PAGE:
Many of us had heard the rumor that PMI was going to delay the PMI-ACP pilot results until early next year, and today this was confirmed. The truth is, delays happen. Everyone who has managed a project (waterfall or Agile) has encountered unforeseen issues, so I’m actually pretty forgiving about this, but the communication has been a disappointment.
One of the keys to a successful Agile project is transparency. The team posts its progress for stakeholders to see, and updates are as clear and forthcoming as the deliverables. If there are problems, the team is open and honest about them and involves the stakeholders. They work together to discover the underlying causes and find solutions.
And that brings us to the problem. PMI has not been very open, and in the absence of transparency, rumors began to fly. First was the rumor that too many people passed the initial exam and that PMI was struggling to rationalize the results and the curve. Second was the rumor that they waited too long, and that too many people were on vacation for the holidays. Then there was the rumor that they had problems with the vendor who was involved in the process and that they needed more time to sort this out.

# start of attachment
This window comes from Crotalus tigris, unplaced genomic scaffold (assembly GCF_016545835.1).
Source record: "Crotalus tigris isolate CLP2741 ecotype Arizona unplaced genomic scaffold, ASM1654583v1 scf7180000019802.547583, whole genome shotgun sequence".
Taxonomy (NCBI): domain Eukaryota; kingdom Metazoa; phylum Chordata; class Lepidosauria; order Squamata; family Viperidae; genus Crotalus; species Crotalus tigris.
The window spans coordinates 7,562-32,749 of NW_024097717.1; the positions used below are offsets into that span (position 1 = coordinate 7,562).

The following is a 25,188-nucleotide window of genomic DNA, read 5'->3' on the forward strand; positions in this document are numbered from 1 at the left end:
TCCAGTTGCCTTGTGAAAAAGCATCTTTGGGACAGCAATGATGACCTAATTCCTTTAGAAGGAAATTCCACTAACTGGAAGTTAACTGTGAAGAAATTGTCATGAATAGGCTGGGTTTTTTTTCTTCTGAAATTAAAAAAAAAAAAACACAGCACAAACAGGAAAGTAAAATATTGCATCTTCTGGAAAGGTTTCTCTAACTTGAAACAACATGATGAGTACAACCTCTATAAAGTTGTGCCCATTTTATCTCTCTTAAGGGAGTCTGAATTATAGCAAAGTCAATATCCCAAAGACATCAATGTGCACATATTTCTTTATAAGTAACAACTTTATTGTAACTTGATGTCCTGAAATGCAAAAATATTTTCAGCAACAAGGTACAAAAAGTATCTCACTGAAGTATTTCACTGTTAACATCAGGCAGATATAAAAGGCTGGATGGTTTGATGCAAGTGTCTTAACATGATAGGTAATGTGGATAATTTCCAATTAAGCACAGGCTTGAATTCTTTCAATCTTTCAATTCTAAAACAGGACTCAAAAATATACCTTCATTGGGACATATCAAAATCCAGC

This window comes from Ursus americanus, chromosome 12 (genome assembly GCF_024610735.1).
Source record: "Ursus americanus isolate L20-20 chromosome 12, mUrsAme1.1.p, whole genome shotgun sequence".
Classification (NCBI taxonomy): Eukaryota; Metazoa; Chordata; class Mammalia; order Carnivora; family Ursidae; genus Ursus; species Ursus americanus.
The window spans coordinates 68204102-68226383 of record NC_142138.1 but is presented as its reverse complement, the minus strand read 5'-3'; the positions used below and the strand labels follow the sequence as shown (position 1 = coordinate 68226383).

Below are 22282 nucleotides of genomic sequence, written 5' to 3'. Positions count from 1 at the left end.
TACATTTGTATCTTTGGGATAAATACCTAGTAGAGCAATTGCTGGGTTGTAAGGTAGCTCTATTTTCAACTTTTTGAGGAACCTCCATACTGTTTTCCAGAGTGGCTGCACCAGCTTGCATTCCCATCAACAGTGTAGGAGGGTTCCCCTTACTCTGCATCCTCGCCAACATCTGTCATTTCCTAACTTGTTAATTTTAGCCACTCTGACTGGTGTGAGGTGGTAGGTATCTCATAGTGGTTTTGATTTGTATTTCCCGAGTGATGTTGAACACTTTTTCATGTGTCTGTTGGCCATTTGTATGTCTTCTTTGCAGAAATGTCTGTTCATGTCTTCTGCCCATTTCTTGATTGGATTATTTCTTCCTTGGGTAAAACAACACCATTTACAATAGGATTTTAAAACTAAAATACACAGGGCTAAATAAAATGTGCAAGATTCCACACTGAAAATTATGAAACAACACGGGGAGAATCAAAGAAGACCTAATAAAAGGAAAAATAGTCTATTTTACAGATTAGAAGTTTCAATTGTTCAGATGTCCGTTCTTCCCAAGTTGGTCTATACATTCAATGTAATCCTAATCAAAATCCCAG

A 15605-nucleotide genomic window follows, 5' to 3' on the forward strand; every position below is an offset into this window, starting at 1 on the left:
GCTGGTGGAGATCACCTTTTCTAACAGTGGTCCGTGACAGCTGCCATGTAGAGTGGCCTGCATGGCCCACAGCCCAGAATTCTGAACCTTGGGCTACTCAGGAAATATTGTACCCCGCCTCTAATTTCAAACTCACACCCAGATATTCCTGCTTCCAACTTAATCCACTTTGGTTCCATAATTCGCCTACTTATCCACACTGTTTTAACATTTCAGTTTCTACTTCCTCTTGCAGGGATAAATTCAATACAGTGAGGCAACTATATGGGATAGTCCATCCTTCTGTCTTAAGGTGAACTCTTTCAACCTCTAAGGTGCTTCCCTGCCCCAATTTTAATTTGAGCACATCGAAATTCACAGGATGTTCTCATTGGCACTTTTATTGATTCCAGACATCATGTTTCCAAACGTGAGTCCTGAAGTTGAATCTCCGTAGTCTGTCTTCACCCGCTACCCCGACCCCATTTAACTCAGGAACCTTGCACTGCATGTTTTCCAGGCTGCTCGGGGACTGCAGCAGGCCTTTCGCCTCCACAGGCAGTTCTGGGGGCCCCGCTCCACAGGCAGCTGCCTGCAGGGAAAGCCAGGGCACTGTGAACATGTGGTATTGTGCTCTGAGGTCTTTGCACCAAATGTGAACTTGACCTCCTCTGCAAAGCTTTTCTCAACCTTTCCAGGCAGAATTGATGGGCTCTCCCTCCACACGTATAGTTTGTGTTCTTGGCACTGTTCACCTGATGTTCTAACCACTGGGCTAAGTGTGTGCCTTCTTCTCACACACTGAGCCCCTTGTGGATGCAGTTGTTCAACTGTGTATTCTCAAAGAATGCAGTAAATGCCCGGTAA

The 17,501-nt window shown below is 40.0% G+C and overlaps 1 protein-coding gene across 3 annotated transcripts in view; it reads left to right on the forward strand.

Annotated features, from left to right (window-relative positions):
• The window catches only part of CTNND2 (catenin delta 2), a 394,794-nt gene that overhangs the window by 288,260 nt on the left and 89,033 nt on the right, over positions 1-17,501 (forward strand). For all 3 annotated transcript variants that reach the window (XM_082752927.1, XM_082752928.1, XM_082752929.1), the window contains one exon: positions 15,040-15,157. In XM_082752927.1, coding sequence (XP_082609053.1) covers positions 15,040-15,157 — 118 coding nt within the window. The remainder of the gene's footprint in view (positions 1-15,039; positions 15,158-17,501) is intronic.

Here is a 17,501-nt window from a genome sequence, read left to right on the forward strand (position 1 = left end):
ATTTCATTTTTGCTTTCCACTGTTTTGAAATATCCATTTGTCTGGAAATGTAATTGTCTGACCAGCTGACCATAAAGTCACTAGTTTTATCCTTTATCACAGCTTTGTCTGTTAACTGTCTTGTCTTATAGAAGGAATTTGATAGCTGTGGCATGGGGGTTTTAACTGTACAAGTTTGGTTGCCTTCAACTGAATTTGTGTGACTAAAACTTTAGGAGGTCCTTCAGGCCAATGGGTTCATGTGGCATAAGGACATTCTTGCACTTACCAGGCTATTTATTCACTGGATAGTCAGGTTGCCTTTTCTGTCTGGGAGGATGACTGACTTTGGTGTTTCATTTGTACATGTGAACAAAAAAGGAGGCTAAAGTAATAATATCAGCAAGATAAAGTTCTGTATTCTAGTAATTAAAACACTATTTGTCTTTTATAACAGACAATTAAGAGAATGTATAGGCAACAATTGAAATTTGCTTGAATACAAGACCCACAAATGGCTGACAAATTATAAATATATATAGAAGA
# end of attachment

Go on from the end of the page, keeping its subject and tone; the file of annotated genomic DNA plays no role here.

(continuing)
The point is, they are all just rumors. We don’t know exactly what happened, but the communication from PMI was vague and opaque. Part of it read:
“While we originally targeted the end of the fourth quarter for the release of candidate scores, we have unfortunately encountered a delay in our post-pilot process that will consequently postpone the release of scores to the second week of January (week of 9 January). At this time, we expect that pass/fail notices will go out to all of our pilot participants.”
This doesn’t give the stakeholders and customers very much information. We aren’t told the nature of the delay, much less how they plan to address it. Instead, we are simply told that they are going to delay notification and shoot for the week of January 9, 2012.
Again, I’m understanding of delays. I delayed publication of my book (largely to match PMI’s published schedule for the exam), but it does feel like PMI could do a better job of embracing Agile principles, communicating more clearly and openly, and keeping their stakeholders well-informed. It’s almost never too late to start improving project communication.
If you have been involved in the PMI-ACP pilot program, how do you feel about this?